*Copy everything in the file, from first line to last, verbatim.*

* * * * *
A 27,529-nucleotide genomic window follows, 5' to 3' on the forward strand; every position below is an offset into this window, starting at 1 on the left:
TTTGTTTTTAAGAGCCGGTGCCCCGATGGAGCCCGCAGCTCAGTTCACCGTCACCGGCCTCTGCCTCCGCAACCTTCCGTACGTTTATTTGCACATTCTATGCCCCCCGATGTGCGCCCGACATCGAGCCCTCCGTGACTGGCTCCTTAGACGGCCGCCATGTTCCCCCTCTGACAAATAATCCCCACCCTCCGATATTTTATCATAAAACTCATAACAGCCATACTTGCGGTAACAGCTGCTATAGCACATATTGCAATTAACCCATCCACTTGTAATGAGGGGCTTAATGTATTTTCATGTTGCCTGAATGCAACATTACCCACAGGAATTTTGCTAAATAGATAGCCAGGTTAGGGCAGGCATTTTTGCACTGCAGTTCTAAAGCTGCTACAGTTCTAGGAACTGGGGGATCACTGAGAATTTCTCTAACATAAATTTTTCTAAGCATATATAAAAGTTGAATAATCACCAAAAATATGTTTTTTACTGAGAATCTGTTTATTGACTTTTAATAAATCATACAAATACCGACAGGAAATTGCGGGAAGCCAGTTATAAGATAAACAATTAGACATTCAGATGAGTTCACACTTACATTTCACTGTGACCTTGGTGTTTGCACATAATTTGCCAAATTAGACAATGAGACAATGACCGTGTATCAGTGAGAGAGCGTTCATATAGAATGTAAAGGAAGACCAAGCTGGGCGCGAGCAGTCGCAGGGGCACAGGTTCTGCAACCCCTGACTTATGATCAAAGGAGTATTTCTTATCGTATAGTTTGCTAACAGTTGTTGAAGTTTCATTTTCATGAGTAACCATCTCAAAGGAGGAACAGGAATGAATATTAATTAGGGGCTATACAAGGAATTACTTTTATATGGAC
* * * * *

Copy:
A 27,529-nucleotide genomic window follows, 5' to 3' on the forward strand; every position below is an offset into this window, starting at 1 on the left:
TTTGTTTTTAAGAGCCGGTGCCCCGATGGAGCCCGCAGCTCAGTTCACCGTCACCGGCCTCTGCCTCCGCAACCTTCCGTACGTTTATTTGCACATTCTATGCCCCCCGATGTGCGCCCGACATCGAGCCCTCCGTGACTGGCTCCTTAGACGGCCGCCATGTTCCCCCTCTGACAAATAATCCCCACCCTCCGATATTTTATCATAAAACTCATAACAGCCATACTTGCGGTAACAGCTGCTATAGCACATATTGCAATTAACCCATCCACTTGTAATGAGGGGCTTAATGTATTTTCATGTTGCCTGAATGCAACATTACCCACAGGAATTTTGCTAAATAGATAGCCAGGTTAGGGCAGGCATTTTTGCACTGCAGTTCTAAAGCTGCTACAGTTCTAGGAACTGGGGGATCACTGAGAATTTCTCTAACATAAATTTTTCTAAGCATATATAAAAGTTGAATAATCACCAAAAATATGTTTTTTACTGAGAATCTGTTTATTGACTTTTAATAAATCATACAAATACCGACAGGAAATTGCGGGAAGCCAGTTATAAGATAAACAATTAGACATTCAGATGAGTTCACACTTACATTTCACTGTGACCTTGGTGTTTGCACATAATTTGCCAAATTAGACAATGAGACAATGACCGTGTATCAGTGAGAGAGCGTTCATATAGAATGTAAAGGAAGACCAAGCTGGGCGCGAGCAGTCGCAGGGGCACAGGTTCTGCAACCCCTGACTTATGATCAAAGGAGTATTTCTTATCGTATAGTTTGCTAACAGTTGTTGAAGTTTCATTTTCATGAGTAACCATCTCAAAGGAGGAACAGGAATGAATATTAATTAGGGGCTATACAAGGAATTACTTTTATATGGAC